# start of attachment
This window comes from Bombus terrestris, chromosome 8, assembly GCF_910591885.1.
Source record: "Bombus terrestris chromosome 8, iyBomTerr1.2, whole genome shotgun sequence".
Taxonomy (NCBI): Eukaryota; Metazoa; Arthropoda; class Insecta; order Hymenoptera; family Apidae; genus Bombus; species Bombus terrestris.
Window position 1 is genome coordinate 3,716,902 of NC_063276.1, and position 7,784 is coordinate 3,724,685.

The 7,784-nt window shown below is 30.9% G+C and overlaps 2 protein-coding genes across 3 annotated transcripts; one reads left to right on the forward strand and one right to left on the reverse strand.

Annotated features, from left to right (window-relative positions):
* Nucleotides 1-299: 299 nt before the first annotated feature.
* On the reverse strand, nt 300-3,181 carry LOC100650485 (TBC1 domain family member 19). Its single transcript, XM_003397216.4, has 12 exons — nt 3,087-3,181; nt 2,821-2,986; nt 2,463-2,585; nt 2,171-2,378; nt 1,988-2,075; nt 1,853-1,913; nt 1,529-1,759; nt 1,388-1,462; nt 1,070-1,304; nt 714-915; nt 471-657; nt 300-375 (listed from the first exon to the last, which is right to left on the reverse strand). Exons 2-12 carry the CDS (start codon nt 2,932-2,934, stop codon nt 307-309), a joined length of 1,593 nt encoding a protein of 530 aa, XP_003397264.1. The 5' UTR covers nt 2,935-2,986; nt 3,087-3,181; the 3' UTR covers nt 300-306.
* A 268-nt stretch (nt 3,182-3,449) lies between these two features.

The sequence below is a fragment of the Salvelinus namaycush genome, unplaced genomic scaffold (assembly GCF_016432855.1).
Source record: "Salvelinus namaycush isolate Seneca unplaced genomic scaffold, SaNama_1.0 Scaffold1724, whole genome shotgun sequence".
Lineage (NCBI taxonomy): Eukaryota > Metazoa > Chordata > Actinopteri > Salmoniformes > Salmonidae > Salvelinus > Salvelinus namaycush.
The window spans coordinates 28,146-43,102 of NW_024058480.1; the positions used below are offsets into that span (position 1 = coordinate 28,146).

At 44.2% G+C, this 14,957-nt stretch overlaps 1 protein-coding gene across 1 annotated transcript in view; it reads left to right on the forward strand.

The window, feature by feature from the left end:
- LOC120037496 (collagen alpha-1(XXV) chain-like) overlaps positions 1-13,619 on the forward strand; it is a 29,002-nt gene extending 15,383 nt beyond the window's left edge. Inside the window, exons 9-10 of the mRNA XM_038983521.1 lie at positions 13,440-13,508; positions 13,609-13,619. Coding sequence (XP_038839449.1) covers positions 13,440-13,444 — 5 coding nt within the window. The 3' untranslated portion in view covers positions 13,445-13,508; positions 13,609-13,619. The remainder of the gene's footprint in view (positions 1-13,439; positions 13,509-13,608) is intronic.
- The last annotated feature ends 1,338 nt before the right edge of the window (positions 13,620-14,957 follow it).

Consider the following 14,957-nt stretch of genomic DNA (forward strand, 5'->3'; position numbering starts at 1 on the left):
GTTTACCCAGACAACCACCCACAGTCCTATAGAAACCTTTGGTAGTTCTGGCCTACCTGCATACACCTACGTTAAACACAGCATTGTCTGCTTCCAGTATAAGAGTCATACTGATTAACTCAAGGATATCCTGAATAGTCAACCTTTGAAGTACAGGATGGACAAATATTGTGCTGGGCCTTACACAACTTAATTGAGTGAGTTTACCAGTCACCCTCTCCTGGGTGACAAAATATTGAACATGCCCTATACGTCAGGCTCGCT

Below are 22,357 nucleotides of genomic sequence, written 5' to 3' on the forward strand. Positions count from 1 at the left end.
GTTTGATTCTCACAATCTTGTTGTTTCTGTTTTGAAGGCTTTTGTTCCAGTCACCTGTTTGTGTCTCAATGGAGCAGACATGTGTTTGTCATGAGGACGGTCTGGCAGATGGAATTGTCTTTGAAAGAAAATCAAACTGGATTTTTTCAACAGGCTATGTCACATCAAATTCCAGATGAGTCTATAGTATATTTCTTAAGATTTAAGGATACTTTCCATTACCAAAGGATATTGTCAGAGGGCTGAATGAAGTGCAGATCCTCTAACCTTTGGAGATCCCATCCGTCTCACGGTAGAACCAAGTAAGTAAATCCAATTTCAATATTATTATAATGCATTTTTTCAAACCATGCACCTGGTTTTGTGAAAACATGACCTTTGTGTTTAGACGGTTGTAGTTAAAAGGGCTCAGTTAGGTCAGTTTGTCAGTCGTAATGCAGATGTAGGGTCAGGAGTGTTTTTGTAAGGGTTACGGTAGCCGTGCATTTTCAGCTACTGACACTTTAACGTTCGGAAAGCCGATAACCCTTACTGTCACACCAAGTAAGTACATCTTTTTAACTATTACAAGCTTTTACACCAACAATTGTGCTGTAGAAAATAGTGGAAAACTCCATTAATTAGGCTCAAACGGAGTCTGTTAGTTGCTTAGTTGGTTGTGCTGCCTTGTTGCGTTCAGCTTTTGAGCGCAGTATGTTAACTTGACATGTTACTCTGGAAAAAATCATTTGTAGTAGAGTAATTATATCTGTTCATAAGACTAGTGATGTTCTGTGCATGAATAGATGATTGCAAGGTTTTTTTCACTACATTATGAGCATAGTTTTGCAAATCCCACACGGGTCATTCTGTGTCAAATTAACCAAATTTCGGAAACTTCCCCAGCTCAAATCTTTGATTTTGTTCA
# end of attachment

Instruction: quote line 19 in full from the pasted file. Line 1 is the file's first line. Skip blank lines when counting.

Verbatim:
GTTTACCCAGACAACCACCCACAGTCCTATAGAAACCTTTGGTAGTTCTGGCCTACCTGCATACACCTACGTTAAACACAGCATTGTCTGCTTCCAGTATAAGAGTCATACTGATTAACTCAAGGATATCCTGAATAGTCAACCTTTGAAGTACAGGATGGACAAATATTGTGCTGGGCCTTACACAACTTAATTGAGTGAGTTTACCAGTCACCCTCTCCTGGGTGACAAAATATTGAACATGCCCTATACGTCAGGCTCGCT